132-year-old lobster returned to ocean after living in tank for 20 years

June 22, 2017 by  
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Did you know it’s National Lobster Month? Residents in Hempstead, New York are celebrating the occasion by releasing a captive lobster back into the ocean . Louie the Lobster is 132 years old, but he has spent the last couple of decades living at Peter’s Clam Bar in Long Island . Louie, who could’ve fetched a fair sum at 22 pounds, will get to live out the rest of his life in the wild. Louie lived in a tank at Peter’s Clam Bar for around 20 years. Owner Butch Yamali obtained the lobster when he bought the restaurant four years ago. He says a customer recently tried to purchase Louie for $1,000 for a Father’s Day dinner, but Yamali couldn’t take the money, saying Louie has become like a pet to him. Related: 95-year-old lobster saved from the supermarket gets to live out his days in an aquarium And apparently he’s happy to see Louie find a new home in the sea. Hempstead held a pardoning ceremony for the lobster as he was lowered into his new home in the Atlantic Ocean . In a ceremony for Louie, Hempstead Town Supervisor Anthony Santino said, “Today I’m announcing an official pardon for Louie the Lobster. Louie may have faced a buttery fate on a seafood lover’s plate, but today we are here to return Louie to a life that is better down where it’s wetter.” While sending animals to the wild from captivity right away isn’t always the best idea, Louie did live in the ocean for over 100 years before he was caught. Lobster Institute executive director Robert Bayer said, “He’ll be just fine. There aren’t many predators who want to eat a big old lobster like that. Hopefully, he finds a mate – and lives happily ever after.” Around a year ago Larry, another incredibly old lobster who’d been living at Peter’s Clam Bar, also found a new home in the ocean. Via TreeHugger and Fox 5 New York Images via Peter’s Clam Bar Facebook

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132-year-old lobster returned to ocean after living in tank for 20 years

7 eco-friendly and conservation-minded safari lodges across Africa

June 14, 2017 by  
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Gallivanting across Africa in search of majestic and fascinating wild animals is at the top of many people’s bucket lists, and thankfully, there are more ways than ever to safari with an eco-friendly and socially conscious mindset. We found seven safari lodges that were created with heavy consideration for conservation and community: the only heavy footprint left is that of a gentle, gigantic elephant as he passes by. Chem Chem Safari Lodge This Tanzanian lodge , located within the Burunge Wildlife Management Area, prides itself on a “slow safari” ethos, with options including wilderness picnics, walking safaris with a private guide, and lessons in identifying wildlife tracks, as well as meetings with the lodge’s anti-poaching team . The tent-style suites and main house toe the line between rustic and glamorous and were crafted to bring to mind vintage safari lodges. A pool, spa , gourmet restaurant, and viewing tower make returning after a day of flamingo watching and safari-going a little easier. Greystoke Mahale Operated by Nomad Tanzania , one of East Africa’s original safari companies, Greystoke Mahale will make visitors feel as if they have ventured to a magical place where beaches, forests, and mountains exist in harmony. The native chimps are the main attraction here, but with the beach of Lake Tanganyika at your feet and Mahale Mountains behind you, it’s an ideal location for exploring waterfalls, swimming, and having kayaking adventures. Image © Exploring Tourism Zimbabwe Pamushana Lodge Pamushana Lodge , part of the conservation-focused Singita resorts family, has won multiple Leading Safari Lodge awards, and this Zimbabwe retreat gives back in a major way. As the ecotourism arm for a 130,000-acre reserve, Singita manages the lodge on behalf of an environmental trust: all proceeds from the lodge benefit conservation and community partnership efforts. The local culture is honored in small ways, such as the beaded and adorned throw pillows , as well are more dramatic ways, including the preservation of a diversity of habitats from grasslands to broad-leaf forests. Related|Solar-powered safari lodge is a gorgeous green retreat in Botswana Grootbos Private Nature Reserve Not that you could ever get tired of seeing the usual suspects (giraffes, elephants, rhinos, lions, etc.) in real life, but the Grootbos Nature Reserve in South Africa offers alternate experiences including a marine safari to see the marine Big 5, a botanical 4 x 4 tour, or shark cage diving. The land is home to 791 plant species , including 100 endangered plant species, and milkwood forests that are over 1000 years old. Duba Plains Part of the Great Plains Conservation Camps, Duba Plains opened in March 2017, but it is already gaining a following for both its conservation and environmental stewardship as well as its proximity to plentiful wildlife (lions and buffalo are common sights). The rooms at the camp, located in Botswana ’s Okavango Delta, were built on recycled railway sleeper decking to provide prime and varied animal viewing access. Campi Ya Kanzi The only safari lodge on a 283,000 Maasai -owned reserve, Camp Ya Kanzi (aka Camp of the Hidden Treasure) shouldn’t remain hidden to you or your fellow safari adventurers: the expansive view of Kilimanjaro is reason enough to plan your visit. Stay in a tented cottage or tented suites or rent an entire private villa with a swimming pool supplied by rainwater . Image © SteppesTravel UK Camp Nomade Camp Nomade , located in Zakouma National Park in Chad , is exclusive in more ways than one: it’s only available from mid-December to mid-April each year when the park dries up, and can only host a maximum of eight visitors per week. With 360-degree views and the feeling of being plopped down in the middle of all the safari action, lucky visitors can look for buffalo, elephants , lions, leopards, baboons, and more. Lead image via Camp Nomade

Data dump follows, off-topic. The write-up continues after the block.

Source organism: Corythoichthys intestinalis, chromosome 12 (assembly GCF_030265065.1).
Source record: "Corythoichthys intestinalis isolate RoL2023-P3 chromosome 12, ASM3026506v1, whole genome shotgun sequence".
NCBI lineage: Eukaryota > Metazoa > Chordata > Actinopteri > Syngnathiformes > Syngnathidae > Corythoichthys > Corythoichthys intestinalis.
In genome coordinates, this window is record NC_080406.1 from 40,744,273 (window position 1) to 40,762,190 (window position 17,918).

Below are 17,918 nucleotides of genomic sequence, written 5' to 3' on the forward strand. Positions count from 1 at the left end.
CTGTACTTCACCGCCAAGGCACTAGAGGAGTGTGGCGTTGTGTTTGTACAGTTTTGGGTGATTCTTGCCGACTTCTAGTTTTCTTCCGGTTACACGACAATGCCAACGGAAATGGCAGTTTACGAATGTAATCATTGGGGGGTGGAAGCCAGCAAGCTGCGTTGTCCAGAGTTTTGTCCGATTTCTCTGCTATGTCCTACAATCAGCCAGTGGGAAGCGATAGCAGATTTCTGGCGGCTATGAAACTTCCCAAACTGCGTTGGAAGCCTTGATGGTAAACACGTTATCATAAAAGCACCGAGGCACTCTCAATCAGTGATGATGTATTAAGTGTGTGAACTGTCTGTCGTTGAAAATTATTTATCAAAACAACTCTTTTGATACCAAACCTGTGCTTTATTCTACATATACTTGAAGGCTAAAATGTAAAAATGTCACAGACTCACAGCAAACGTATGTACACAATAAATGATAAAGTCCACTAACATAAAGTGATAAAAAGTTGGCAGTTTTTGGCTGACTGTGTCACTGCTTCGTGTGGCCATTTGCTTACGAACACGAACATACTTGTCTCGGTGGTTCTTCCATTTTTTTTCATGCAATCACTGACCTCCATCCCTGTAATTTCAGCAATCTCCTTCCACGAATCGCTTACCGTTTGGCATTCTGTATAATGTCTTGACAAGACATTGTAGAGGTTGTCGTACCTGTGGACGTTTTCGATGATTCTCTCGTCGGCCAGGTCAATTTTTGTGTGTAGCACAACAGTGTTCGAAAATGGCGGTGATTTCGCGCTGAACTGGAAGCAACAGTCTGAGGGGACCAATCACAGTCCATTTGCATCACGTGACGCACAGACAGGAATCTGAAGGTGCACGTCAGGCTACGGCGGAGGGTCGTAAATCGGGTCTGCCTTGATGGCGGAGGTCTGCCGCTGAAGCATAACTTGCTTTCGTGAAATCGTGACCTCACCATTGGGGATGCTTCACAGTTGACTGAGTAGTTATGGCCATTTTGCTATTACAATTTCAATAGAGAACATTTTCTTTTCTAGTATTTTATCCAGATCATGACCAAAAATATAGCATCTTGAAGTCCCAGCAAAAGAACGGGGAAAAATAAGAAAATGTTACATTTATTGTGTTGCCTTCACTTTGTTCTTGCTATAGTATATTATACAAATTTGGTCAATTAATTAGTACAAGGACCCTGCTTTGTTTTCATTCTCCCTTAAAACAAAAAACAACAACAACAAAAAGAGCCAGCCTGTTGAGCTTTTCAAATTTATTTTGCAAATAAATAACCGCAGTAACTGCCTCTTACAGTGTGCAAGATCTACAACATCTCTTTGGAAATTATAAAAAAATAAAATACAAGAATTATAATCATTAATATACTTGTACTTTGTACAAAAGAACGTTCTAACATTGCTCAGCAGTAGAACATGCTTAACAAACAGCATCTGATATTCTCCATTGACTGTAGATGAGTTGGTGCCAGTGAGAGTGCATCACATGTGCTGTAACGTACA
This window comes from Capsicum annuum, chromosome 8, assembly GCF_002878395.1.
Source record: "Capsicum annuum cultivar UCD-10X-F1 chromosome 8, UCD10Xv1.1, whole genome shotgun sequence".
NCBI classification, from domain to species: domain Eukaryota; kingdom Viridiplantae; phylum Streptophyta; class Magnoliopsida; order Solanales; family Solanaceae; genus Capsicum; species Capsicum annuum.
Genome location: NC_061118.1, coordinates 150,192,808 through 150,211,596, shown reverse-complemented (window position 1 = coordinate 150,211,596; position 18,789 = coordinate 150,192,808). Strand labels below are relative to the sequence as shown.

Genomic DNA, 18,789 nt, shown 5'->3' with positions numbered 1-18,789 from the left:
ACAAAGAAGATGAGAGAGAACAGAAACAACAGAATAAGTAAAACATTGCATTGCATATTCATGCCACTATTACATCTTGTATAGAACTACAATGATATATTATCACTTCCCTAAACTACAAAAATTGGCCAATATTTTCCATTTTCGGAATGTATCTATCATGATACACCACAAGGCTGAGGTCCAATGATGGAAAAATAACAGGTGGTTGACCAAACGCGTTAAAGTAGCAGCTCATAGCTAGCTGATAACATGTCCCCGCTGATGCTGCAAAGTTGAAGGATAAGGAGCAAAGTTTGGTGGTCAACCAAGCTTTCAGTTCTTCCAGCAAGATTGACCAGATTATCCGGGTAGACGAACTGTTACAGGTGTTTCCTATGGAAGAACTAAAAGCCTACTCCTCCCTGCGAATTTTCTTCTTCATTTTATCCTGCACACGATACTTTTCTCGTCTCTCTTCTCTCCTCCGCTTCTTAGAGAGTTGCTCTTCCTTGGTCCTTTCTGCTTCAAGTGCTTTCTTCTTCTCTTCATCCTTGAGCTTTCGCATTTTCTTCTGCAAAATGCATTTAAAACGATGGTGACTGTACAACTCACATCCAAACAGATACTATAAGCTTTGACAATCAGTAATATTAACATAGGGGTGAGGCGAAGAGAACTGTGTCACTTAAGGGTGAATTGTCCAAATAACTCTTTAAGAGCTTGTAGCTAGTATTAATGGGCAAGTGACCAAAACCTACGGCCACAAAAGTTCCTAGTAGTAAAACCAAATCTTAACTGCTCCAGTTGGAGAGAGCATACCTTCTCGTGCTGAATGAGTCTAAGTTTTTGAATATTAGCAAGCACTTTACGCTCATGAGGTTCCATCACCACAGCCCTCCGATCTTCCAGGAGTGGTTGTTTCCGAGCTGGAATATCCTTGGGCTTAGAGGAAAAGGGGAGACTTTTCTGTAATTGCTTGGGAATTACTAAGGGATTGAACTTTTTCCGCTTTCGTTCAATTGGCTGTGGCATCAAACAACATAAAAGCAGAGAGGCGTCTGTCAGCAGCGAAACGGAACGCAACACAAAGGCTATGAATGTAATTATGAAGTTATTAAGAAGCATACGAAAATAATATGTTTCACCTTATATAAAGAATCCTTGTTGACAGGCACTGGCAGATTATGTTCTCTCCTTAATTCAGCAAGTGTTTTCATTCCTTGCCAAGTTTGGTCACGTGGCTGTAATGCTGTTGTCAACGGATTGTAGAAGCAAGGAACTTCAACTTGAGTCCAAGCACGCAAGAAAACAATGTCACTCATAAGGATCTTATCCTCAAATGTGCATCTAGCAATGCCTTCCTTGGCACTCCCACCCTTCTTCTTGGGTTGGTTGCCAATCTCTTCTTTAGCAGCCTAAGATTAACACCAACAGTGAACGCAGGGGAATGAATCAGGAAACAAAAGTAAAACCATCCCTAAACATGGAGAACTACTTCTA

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7 eco-friendly and conservation-minded safari lodges across Africa

Giant condor returns to thank man who saved him after he fell from his mother’s nest

June 13, 2017 by